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Responding to Online Toxicity: Which Strategies Make Others Feel Freer to Contribute, Believe That Toxicity Will Decrease, and Believe that Justice Has Been Restored?use asterix (*) to get italics
Alison I. Young Reusser, Kristian M. Veit, Elizabeth A. Gassin, and Jonathan P. CasePlease use the format "First name initials family name" as in "Marie S. Curie, Niels H. D. Bohr, Albert Einstein, John R. R. Tolkien, Donna T. Strickland"
<p>When we encounter toxic comments online, how might individual efforts to reply to those comments improve others’ experiences conversing in that forum? Is it more helpful for others to publicly, but benevolently (with a polite tone, demonstrated understanding of the original comment, and empathy for the commenter; Young Reusser et al., 2021), correct the post? Is going along with or joking along with the commenter in a benevolent way helpful? Or is retaliating – returning toxicity for toxicity – the best strategy? Using real Reddit conversation pairs – a toxic comment followed by a reply – as stimuli, we conducted a pilot study (n = 126 participants) and pre-registered experiment (n = 1357 participants) investigating the impact of three kinds of replies to online toxicity (benevolent correction, benevolent going-along, or retaliation) on observers’ self-reported freedom to contribute to the conversation, their belief that the toxicity will be reduced, and their overall impression that justice has been restored. We found evidence that benevolently correcting the toxicity helped participants feel freer to contribute than retaliating against it. Benevolently correcting was also seen as the best option for dissuading the toxicity and restoring justice. These findings suggest that treating toxic commenters with empathy, understanding, and politeness while correcting their toxicity can be a useful strategy for online bystanders who want to intervene to improve the health of online discourse. Preregistered Stage 1 protocol: (date of in-principle acceptance: 01/23/2023).</p>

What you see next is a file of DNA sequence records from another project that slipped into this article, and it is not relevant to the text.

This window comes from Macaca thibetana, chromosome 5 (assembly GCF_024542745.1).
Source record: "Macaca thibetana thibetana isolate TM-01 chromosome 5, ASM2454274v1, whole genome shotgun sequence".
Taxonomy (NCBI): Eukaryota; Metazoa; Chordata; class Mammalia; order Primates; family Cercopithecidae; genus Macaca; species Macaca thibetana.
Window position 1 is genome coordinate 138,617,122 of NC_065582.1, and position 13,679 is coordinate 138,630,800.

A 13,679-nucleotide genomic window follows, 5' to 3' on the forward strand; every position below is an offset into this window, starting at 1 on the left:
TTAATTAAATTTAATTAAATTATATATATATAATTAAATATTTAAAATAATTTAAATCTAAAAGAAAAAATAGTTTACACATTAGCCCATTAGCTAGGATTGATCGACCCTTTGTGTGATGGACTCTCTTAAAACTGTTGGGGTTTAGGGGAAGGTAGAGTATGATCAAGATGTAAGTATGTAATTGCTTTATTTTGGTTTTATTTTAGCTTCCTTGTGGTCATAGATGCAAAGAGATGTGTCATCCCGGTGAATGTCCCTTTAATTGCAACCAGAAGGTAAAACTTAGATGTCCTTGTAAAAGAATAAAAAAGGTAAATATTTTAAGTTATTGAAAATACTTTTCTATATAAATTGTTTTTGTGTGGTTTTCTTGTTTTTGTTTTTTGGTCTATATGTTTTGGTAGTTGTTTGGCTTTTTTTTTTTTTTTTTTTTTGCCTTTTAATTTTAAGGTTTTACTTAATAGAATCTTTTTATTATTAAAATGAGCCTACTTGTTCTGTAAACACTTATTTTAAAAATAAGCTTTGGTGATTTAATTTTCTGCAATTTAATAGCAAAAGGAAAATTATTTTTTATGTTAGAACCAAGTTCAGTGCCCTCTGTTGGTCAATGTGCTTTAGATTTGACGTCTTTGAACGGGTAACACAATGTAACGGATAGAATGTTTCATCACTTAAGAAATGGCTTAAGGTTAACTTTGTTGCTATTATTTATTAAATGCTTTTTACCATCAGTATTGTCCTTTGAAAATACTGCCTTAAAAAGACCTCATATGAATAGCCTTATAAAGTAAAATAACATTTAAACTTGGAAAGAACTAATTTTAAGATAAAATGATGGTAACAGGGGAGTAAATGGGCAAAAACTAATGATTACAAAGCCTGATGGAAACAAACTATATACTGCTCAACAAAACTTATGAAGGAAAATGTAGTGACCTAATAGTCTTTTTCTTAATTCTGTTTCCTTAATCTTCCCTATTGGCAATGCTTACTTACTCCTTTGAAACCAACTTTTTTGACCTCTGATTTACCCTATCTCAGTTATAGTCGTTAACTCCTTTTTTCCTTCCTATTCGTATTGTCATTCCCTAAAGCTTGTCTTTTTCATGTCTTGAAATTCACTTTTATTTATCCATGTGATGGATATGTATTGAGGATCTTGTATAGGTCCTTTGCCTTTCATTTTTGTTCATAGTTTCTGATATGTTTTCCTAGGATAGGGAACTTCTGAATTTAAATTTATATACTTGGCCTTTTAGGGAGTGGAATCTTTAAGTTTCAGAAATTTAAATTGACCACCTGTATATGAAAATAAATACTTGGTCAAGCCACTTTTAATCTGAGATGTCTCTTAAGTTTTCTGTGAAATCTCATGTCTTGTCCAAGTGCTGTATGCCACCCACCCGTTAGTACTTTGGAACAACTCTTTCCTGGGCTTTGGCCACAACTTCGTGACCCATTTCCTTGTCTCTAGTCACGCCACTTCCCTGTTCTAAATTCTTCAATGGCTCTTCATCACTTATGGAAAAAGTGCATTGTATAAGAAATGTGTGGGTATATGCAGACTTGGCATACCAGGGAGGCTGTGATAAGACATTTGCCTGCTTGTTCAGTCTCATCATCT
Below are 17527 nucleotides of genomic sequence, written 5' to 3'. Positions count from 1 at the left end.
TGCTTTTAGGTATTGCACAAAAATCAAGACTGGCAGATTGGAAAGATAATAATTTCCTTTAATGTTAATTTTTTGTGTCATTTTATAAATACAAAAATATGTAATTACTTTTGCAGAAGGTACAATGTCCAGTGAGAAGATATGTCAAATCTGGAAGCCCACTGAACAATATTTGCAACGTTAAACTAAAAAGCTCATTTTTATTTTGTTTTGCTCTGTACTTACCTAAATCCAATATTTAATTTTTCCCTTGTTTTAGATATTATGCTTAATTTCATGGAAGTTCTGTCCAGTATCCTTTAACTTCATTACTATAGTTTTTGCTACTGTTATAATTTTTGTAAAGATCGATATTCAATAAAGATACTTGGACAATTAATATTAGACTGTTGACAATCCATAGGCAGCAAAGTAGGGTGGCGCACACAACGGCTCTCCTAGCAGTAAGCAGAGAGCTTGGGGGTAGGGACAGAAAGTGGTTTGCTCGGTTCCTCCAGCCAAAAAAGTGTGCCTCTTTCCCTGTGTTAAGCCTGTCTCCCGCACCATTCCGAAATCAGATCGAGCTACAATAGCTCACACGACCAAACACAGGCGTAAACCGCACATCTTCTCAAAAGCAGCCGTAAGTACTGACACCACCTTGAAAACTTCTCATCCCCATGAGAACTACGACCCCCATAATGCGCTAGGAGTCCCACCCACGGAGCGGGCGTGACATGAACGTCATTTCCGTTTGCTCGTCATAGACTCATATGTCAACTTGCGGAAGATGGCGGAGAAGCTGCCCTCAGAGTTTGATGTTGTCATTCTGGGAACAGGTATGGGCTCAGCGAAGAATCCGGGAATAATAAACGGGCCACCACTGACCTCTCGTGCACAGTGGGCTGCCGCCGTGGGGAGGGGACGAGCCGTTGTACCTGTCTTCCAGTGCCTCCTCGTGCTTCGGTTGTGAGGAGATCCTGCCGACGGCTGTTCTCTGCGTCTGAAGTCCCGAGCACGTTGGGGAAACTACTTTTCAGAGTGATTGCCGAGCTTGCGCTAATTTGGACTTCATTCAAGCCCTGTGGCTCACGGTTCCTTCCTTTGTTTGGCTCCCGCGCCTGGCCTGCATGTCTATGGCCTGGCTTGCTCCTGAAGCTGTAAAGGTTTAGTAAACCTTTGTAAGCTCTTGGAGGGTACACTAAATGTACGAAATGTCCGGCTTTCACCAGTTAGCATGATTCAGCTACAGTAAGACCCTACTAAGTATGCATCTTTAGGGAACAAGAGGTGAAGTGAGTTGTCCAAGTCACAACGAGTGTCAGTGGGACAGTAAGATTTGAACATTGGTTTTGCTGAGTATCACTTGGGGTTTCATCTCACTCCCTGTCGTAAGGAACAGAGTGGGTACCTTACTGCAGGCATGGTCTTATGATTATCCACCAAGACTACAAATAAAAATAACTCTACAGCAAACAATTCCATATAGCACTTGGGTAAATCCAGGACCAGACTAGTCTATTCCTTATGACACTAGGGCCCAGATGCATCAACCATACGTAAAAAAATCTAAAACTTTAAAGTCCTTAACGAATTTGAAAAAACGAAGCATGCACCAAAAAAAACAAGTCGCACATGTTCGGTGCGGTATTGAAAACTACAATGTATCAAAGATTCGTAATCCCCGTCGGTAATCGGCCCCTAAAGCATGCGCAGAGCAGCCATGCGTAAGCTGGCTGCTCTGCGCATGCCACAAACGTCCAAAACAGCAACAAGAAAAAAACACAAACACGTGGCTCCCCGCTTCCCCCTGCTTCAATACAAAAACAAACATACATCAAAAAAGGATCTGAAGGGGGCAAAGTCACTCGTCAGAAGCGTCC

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online discourse, benevolence, empathy, forgiveness, toxicity
Social sciences
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2023-08-02 05:30:37
Chris Chambers